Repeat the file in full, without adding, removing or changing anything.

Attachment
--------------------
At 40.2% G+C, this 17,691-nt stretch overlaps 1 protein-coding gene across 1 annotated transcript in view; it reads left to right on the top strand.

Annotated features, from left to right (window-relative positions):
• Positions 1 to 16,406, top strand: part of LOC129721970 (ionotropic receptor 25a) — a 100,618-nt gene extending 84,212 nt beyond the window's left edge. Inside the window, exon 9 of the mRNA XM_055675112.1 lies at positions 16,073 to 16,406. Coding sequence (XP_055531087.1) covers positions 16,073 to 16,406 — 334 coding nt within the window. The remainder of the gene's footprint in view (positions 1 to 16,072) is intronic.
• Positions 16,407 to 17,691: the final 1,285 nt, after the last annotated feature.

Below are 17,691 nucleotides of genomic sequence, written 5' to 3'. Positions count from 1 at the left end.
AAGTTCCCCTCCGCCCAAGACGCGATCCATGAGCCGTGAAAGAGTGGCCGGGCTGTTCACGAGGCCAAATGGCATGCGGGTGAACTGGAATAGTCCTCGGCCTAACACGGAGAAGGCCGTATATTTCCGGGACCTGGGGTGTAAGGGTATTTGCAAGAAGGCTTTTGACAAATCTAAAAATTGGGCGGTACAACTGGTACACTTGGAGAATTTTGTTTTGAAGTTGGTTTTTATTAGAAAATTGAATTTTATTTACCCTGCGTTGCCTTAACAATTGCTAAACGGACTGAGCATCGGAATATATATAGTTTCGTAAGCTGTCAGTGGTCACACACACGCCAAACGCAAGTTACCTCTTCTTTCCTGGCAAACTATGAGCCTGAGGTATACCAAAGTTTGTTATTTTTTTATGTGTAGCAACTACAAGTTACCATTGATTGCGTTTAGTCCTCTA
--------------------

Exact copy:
At 40.2% G+C, this 17,691-nt stretch overlaps 1 protein-coding gene across 1 annotated transcript in view; it reads left to right on the top strand.

Annotated features, from left to right (window-relative positions):
• Positions 1 to 16,406, top strand: part of LOC129721970 (ionotropic receptor 25a) — a 100,618-nt gene extending 84,212 nt beyond the window's left edge. Inside the window, exon 9 of the mRNA XM_055675112.1 lies at positions 16,073 to 16,406. Coding sequence (XP_055531087.1) covers positions 16,073 to 16,406 — 334 coding nt within the window. The remainder of the gene's footprint in view (positions 1 to 16,072) is intronic.
• Positions 16,407 to 17,691: the final 1,285 nt, after the last annotated feature.

Below are 17,691 nucleotides of genomic sequence, written 5' to 3'. Positions count from 1 at the left end.
AAGTTCCCCTCCGCCCAAGACGCGATCCATGAGCCGTGAAAGAGTGGCCGGGCTGTTCACGAGGCCAAATGGCATGCGGGTGAACTGGAATAGTCCTCGGCCTAACACGGAGAAGGCCGTATATTTCCGGGACCTGGGGTGTAAGGGTATTTGCAAGAAGGCTTTTGACAAATCTAAAAATTGGGCGGTACAACTGGTACACTTGGAGAATTTTGTTTTGAAGTTGGTTTTTATTAGAAAATTGAATTTTATTTACCCTGCGTTGCCTTAACAATTGCTAAACGGACTGAGCATCGGAATATATATAGTTTCGTAAGCTGTCAGTGGTCACACACACGCCAAACGCAAGTTACCTCTTCTTTCCTGGCAAACTATGAGCCTGAGGTATACCAAAGTTTGTTATTTTTTTATGTGTAGCAACTACAAGTTACCATTGATTGCGTTTAGTCCTCTA